Camel brucellosis represents a major public health concern, which affects social and economic development in developing countries. A cross-sectional study was conducted in three selected districts of Afar region of Ethiopia to determine seroprevalence of camel brucellosis. A total of 1152 camels from 168 camel herds were included in the study. All serum samples were consequently tested and confirmed serologically using Rose Bengal Plate Test (RBPT) and Complement Fixation Test (CFT). Risk factors analysis was also conducted using multivariable and univariate logistic regression analysis. As a result, 58 (5.0%) were RBPT reactors in which 47 (4.1%, 95% CI: 2.9 to 5.3%) were confirmed to be positive using CFT and at least one reactor camel was found in 37 (22.0%) of the total herds sampled. The statistical analysis indicated that herd size (OR=0.64; 95% CI: 0.42 to 0.98, P=0.04) and contact with other ruminants (OR=0.62; 95% CI: 0.47 to 0.82, P=0.001) were the major risk factors for the presence and transmission of the disease between animals. In addition, pluriparous (4.7%), abortive (5.7%), pregnant (6.6%) and lactating (4.1%) camels were found with higher seropositivity which contributed in transmission of the disease to calves, other ruminants as well as to humans, but this was not a statistically significant association (P>0.05). In conclusion, camel brucellosis is prevalent in this area of study and there is a need for planning and implementation of joint programs by stakeholders in prevention and control of the disease as well as raising public awareness in decreasing the distribution of the disease in the area.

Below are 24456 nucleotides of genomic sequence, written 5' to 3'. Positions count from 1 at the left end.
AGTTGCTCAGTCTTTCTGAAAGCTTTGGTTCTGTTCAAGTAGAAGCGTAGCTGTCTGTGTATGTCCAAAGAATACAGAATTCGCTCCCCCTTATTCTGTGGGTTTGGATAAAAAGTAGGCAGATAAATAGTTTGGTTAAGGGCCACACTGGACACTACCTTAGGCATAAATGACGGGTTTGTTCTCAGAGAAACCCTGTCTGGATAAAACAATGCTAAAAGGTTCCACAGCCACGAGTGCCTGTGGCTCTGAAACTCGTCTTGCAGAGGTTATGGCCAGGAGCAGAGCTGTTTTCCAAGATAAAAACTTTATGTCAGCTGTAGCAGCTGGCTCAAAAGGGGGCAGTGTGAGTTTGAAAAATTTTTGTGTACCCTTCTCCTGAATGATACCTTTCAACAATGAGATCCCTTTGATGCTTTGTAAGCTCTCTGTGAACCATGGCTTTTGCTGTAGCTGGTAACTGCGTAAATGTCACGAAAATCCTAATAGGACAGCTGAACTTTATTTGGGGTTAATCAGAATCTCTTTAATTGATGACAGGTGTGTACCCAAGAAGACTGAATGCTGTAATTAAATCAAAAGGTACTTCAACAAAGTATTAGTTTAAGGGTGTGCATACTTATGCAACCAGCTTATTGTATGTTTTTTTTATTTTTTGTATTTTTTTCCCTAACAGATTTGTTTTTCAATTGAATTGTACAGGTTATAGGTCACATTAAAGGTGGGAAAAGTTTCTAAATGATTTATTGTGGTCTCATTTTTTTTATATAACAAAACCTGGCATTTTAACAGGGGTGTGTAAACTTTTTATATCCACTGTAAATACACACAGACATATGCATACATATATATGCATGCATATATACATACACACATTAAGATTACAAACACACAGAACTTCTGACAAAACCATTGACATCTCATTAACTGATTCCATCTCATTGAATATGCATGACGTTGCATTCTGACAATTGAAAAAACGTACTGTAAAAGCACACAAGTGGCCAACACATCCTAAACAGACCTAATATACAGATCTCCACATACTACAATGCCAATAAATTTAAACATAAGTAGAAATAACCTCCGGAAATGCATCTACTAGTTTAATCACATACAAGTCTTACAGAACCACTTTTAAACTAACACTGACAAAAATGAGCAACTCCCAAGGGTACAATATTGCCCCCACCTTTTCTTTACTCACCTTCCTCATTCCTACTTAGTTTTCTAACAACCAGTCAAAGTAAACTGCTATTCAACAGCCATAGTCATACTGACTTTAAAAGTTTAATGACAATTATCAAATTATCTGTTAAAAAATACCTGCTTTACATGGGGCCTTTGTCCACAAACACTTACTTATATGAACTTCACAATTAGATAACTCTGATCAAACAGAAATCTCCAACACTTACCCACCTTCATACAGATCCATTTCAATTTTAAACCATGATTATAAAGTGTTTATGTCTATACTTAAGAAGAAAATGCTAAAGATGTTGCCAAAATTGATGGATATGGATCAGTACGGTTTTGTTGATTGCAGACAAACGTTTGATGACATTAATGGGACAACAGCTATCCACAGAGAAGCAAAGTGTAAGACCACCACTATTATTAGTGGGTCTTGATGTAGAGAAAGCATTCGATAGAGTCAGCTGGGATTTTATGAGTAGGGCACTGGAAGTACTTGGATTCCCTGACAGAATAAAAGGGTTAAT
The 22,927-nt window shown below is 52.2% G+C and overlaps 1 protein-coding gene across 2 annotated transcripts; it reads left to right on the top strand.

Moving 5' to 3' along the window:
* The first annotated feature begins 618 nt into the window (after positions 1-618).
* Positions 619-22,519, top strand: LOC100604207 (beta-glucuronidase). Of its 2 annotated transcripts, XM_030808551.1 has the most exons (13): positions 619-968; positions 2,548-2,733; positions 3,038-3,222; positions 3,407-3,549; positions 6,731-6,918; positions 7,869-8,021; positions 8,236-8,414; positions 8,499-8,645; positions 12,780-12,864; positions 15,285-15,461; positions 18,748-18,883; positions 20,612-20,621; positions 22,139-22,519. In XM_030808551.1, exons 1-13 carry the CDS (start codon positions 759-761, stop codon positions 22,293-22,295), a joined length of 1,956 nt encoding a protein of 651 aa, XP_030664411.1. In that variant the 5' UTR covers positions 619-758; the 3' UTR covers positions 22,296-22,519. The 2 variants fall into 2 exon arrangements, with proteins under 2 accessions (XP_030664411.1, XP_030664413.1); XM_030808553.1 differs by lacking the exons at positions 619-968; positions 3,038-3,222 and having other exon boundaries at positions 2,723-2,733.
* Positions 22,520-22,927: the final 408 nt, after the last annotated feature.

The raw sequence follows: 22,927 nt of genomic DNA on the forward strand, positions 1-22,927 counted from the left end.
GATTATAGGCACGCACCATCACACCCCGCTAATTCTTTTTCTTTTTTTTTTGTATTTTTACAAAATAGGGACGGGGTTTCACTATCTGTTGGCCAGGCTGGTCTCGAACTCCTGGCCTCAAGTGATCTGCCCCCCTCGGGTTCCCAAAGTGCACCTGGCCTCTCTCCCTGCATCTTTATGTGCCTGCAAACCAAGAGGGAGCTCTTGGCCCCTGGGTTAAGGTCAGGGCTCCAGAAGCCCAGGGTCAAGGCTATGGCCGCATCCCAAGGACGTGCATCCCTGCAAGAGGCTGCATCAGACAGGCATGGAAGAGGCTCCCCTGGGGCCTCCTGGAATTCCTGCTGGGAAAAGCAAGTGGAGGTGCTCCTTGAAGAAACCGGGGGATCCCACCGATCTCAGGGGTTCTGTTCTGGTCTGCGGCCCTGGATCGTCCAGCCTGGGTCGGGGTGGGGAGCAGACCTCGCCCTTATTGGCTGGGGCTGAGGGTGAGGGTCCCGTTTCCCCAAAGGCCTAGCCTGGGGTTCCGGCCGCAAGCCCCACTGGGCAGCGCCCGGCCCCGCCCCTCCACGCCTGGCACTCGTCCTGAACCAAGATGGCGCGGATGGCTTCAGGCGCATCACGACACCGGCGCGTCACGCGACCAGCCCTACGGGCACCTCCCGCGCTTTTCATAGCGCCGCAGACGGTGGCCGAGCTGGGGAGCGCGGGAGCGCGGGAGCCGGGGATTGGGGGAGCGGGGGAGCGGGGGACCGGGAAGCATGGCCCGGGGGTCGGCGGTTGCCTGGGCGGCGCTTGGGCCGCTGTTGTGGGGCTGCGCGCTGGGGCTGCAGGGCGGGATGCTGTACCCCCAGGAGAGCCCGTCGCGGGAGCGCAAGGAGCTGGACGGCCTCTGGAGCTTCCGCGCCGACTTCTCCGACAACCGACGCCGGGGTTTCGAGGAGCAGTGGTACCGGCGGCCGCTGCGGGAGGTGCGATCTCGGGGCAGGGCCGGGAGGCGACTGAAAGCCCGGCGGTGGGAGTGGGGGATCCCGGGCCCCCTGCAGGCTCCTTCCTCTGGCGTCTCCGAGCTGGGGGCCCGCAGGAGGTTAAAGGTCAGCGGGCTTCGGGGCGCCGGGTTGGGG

Key words: Camel brucellosis, complement fixation test (CFT), Ethiopia, Rose Bengal plate test (RBPT), risk factors, seroprevalence.
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